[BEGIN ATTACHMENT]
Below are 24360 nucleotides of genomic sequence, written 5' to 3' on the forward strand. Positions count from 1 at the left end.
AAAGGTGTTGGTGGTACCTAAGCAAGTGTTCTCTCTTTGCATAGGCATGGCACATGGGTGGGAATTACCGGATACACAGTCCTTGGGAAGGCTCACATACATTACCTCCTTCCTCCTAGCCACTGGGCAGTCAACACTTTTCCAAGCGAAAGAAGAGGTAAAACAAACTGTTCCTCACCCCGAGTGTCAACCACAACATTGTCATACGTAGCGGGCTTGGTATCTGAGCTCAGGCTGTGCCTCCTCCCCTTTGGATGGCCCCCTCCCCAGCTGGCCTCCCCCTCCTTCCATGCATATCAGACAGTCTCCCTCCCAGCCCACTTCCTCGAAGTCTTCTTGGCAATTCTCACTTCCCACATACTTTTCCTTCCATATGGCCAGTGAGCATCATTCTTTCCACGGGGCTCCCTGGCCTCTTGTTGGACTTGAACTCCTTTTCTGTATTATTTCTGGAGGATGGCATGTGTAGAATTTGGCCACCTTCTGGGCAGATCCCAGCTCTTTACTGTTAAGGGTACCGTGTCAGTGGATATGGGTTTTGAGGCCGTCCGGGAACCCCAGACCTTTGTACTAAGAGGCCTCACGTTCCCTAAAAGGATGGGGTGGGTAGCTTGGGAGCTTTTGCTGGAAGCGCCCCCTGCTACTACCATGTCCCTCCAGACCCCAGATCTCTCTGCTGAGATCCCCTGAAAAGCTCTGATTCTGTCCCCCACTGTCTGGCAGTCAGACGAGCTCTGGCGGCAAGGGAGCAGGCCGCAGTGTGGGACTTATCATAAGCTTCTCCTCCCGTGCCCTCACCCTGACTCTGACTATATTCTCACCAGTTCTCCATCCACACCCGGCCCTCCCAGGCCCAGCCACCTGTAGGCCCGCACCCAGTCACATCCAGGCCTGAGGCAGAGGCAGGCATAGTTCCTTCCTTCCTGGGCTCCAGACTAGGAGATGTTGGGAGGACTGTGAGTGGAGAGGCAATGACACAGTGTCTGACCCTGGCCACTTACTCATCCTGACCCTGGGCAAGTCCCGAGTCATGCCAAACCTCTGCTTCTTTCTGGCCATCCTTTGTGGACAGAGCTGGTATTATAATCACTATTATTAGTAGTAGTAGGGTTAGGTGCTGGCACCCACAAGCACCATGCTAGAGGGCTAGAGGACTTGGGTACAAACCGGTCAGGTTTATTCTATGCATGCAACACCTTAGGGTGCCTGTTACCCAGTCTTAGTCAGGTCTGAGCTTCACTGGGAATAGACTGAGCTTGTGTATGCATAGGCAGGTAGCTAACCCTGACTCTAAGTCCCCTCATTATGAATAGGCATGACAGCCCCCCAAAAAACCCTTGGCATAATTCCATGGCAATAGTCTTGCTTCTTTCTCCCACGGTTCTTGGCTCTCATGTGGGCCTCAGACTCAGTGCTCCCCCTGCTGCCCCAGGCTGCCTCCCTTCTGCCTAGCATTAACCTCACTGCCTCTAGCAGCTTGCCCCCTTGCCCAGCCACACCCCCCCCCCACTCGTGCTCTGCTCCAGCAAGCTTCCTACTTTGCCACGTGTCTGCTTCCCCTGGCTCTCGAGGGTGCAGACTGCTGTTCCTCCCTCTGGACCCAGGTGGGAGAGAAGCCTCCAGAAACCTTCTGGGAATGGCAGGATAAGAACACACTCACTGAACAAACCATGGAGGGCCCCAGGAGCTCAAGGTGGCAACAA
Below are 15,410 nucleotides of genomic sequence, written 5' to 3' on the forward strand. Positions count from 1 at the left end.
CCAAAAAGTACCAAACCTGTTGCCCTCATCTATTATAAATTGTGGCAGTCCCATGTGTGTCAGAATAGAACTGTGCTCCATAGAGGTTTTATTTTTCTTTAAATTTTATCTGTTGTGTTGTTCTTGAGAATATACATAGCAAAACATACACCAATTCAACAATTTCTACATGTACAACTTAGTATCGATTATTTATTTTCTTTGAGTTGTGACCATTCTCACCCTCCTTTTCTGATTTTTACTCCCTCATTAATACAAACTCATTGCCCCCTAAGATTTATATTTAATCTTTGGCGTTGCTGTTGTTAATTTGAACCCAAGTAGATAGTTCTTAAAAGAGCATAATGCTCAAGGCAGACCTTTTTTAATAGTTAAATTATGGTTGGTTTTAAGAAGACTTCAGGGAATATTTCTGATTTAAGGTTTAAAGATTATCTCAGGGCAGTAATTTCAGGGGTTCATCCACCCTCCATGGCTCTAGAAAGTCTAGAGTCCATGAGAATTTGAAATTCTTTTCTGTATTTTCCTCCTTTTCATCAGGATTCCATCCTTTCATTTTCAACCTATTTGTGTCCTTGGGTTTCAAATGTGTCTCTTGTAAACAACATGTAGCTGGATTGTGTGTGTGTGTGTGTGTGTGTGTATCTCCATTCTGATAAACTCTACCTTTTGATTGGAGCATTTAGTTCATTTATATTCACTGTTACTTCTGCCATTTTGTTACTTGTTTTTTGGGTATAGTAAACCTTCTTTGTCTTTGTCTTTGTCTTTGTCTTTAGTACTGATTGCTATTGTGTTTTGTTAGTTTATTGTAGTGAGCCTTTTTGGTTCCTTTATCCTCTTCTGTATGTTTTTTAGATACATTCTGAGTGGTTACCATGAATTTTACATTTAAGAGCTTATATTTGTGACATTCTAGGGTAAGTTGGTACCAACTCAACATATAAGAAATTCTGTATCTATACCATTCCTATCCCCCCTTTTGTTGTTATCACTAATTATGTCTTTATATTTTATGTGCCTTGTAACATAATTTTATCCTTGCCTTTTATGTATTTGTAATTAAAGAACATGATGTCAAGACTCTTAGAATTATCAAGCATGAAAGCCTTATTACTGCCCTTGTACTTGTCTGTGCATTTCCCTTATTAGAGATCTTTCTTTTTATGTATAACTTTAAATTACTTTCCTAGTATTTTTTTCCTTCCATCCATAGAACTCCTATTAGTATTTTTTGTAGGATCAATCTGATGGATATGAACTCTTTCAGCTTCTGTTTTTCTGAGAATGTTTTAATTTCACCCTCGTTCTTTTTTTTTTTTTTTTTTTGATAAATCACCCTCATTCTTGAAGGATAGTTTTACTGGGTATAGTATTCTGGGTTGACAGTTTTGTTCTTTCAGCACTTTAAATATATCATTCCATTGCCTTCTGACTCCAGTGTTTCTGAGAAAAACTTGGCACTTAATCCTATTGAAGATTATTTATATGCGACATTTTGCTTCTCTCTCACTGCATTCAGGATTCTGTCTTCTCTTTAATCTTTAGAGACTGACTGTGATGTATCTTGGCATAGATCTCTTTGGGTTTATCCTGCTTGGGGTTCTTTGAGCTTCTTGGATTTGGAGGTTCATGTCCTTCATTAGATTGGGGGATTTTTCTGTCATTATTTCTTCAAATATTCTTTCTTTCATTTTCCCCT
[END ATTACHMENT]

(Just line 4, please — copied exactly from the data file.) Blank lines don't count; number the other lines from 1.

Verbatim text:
CCAAAAAGTACCAAACCTGTTGCCCTCATCTATTATAAATTGTGGCAGTCCCATGTGTGTCAGAATAGAACTGTGCTCCATAGAGGTTTTATTTTTCTTTAAATTTTATCTGTTGTGTTGTTCTTGAGAATATACATAGCAAAACATACACCAATTCAACAATTTCTACATGTACAACTTAGTATCGATTATTTATTTTCTTTGAGTTGTGACCATTCTCACCCTCCTTTTCTGATTTTTACTCCCTCATTAATACAAACTCATTGCCCCCTAAGATTTATATTTAATCTTTGGCGTTGCTGTTGTTAATTTGAACCCAAGTAGATAGTTCTTAAAAGAGCATAATGCTCAAGGCAGACCTTTTTTAATAGTTAAATTATGGTTGGTTTTAAGAAGACTTCAGGGAATATTTCTGATTTAAGGTTTAAAGATTATCTCAGGGCAGTAATTTCAGGGGTTCATCCACCCTCCATGGCTCTAGAAAGTCTAGAGTCCATGAGAATTTGAAATTCTTTTCTGTATTTTCCTCCTTTTCATCAGGATTCCATCCTTTCATTTTCAACCTATTTGTGTCCTTGGGTTTCAAATGTGTCTCTTGTAAACAACATGTAGCTGGATTGTGTGTGTGTGTGTGTGTGTGTGTATCTCCATTCTGATAAACTCTACCTTTTGATTGGAGCATTTAGTTCATTTATATTCACTGTTACTTCTGCCATTTTGTTACTTGTTTTTTGGGTATAGTAAACCTTCTTTGTCTTTGTCTTTGTCTTTGTCTTTAGTACTGATTGCTATTGTGTTTTGTTAGTTTATTGTAGTGAGCCTTTTTGGTTCCTTTATCCTCTTCTGTATGTTTTTTAGATACATTCTGAGTGGTTACCATGAATTTTACATTTAAGAGCTTATATTTGTGACATTCTAGGGTAAGTTGGTACCAACTCAACATATAAGAAATTCTGTATCTATACCATTCCTATCCCCCCTTTTGTTGTTATCACTAATTATGTCTTTATATTTTATGTGCCTTGTAACATAATTTTATCCTTGCCTTTTATGTATTTGTAATTAAAGAACATGATGTCAAGACTCTTAGAATTATCAAGCATGAAAGCCTTATTACTGCCCTTGTACTTGTCTGTGCATTTCCCTTATTAGAGATCTTTCTTTTTATGTATAACTTTAAATTACTTTCCTAGTATTTTTTTCCTTCCATCCATAGAACTCCTATTAGTATTTTTTGTAGGATCAATCTGATGGATATGAACTCTTTCAGCTTCTGTTTTTCTGAGAATGTTTTAATTTCACCCTCGTTCTTTTTTTTTTTTTTTTTTTGATAAATCACCCTCATTCTTGAAGGATAGTTTTACTGGGTATAGTATTCTGGGTTGACAGTTTTGTTCTTTCAGCACTTTAAATATATCATTCCATTGCCTTCTGACTCCAGTGTTTCTGAGAAAAACTTGGCACTTAATCCTATTGAAGATTATTTATATGCGACATTTTGCTTCTCTCTCACTGCATTCAGGATTCTGTCTTCTCTTTAATCTTTAGAGACTGACTGTGATGTATCTTGGCATAGATCTCTTTGGGTTTATCCTGCTTGGGGTTCTTTGAGCTTCTTGGATTTGGAGGTTCATGTCCTTCATTAGATTGGGGGATTTTTCTGTCATTATTTCTTCAAATATTCTTTCTTTCATTTTCCCCT